First Times (California ’93)

My little series with  pictures from 25 years ago continues with my first hiking trip in California. The idea was to drive up to the trail head of White Mountain Peak, and hike the dirt road to the peak.


We drove through Yosemite at night (which I hadn’t seen before) and camped at my first hot spring in Owen’s Valley. Soaking in warm water while around you everything freezes and the sky is full of shooting stars convinced me that this had been a good idea. We made it past the Bristlecone Pine Trees, but the car didn’t make it to the trail head (my first car break down).


We didn’t give up though but continued on foot. The landscape up there (above 10,000 feet) is high elevation desert. 


After two hours or so we reached the observatory and the actual trailhead. Hiking appears very easy: You just follow the dirt road.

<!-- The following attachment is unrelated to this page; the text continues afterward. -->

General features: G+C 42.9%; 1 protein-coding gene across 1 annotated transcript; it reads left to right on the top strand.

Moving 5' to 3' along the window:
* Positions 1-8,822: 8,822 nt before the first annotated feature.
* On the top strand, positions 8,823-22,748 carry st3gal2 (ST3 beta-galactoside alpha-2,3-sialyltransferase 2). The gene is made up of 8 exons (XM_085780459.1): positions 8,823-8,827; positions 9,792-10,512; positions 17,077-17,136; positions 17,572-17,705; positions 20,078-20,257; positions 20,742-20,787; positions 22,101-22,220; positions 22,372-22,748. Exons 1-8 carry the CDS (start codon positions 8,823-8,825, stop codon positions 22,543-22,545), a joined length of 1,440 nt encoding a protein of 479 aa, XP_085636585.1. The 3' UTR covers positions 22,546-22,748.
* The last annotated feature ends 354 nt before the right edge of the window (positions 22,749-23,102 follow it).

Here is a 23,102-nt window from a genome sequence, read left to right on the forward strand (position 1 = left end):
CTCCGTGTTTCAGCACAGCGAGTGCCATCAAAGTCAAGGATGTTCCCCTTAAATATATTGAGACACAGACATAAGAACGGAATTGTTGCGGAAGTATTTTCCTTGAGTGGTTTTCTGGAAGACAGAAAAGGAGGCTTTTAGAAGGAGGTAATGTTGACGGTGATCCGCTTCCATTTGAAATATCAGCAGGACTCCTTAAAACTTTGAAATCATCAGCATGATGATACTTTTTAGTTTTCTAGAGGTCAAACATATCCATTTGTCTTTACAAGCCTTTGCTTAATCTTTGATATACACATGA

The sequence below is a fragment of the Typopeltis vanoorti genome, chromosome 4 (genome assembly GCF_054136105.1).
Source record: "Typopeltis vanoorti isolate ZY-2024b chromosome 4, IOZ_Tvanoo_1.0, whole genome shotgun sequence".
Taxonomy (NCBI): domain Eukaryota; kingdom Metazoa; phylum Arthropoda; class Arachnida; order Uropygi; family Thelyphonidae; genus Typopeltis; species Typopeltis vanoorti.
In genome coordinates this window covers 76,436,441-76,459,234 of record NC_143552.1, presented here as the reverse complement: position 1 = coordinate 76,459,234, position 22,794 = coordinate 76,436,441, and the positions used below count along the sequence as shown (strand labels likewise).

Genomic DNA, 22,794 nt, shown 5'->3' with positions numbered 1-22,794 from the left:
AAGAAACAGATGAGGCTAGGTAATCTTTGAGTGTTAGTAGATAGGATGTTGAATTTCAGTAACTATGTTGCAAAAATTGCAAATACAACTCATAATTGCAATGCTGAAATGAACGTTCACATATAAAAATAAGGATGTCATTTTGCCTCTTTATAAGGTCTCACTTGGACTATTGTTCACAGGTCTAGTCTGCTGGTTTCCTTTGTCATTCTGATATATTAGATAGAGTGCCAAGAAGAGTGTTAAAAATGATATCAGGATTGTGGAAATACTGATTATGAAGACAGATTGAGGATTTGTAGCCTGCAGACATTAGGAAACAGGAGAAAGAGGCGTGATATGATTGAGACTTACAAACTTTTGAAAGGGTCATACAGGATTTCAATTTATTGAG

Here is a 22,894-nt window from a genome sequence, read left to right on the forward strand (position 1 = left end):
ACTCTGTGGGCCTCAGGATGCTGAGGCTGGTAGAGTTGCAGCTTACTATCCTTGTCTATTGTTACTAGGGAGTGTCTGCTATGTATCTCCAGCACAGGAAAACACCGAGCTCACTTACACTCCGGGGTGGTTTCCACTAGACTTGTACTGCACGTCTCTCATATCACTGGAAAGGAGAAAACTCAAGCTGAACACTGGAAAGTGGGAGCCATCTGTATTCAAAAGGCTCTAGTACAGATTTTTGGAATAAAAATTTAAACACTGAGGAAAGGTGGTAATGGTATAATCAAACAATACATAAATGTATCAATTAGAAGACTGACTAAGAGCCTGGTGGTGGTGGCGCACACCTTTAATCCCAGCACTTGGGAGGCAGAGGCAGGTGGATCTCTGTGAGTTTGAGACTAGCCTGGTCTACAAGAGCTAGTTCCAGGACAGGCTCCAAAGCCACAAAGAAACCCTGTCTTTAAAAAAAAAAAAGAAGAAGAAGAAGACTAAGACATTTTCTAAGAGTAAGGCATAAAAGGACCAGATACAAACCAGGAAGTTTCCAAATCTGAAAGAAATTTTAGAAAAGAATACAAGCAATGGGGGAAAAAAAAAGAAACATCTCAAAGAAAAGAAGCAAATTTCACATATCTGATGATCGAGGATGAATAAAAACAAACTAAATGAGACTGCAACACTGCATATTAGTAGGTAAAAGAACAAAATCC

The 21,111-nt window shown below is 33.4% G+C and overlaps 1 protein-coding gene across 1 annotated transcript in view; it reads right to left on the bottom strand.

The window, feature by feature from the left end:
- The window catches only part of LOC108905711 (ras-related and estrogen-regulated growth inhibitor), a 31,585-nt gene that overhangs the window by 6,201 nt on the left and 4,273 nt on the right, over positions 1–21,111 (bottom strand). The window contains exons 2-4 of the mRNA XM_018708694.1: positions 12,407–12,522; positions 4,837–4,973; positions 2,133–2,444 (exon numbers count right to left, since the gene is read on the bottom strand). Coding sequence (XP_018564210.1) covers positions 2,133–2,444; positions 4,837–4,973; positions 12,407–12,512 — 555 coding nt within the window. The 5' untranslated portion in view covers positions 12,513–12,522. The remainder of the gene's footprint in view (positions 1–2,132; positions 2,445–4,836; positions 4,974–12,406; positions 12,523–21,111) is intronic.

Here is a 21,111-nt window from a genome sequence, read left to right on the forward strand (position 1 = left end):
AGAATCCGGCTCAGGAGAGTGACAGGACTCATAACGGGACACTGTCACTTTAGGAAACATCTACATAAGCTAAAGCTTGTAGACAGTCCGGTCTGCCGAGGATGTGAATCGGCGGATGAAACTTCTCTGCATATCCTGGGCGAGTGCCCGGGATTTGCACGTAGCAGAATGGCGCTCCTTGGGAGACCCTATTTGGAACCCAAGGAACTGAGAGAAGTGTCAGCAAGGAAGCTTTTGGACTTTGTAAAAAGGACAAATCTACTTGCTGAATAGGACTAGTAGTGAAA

What is not so easy, however, is the high elevation. Two of use got altitude sickness, including myself (first time!). That was interesting. It started off with gradually worsening headache.


After a while, my vision got blurry, and me and the other victim turned back to the observatory. While we waited for the two others to return from the summit, we chatted with the friendly personnel. By 10pm, the two other hikers had returned, and we were lucky to hitch a ride on a pickup truck back to our car.

The next morning we stopped for my first visit at Mono Lake.




Methuselah Trail

The White Mountain area in the eastern Sierras is home to the Great Basin Bristlecone Pines. The arid climate and high altitude limits the growth periods of the pines to a mere two weeks per year.


So they grow slowly, and get very old. Some of them are over 4,000 years old, making them the oldest trees on the planet.


We humans don’t think in these time spans. We occasionally consider the next year, and rarely the next decade.


The age of the cathedral builders is gone, who knew they would not live to see their work finished.
What would we do with so much time? Would we plan ahead and mold the future, or would we just keep adapting and contorting?


Maybe we should develop a better sense of being content with what we have.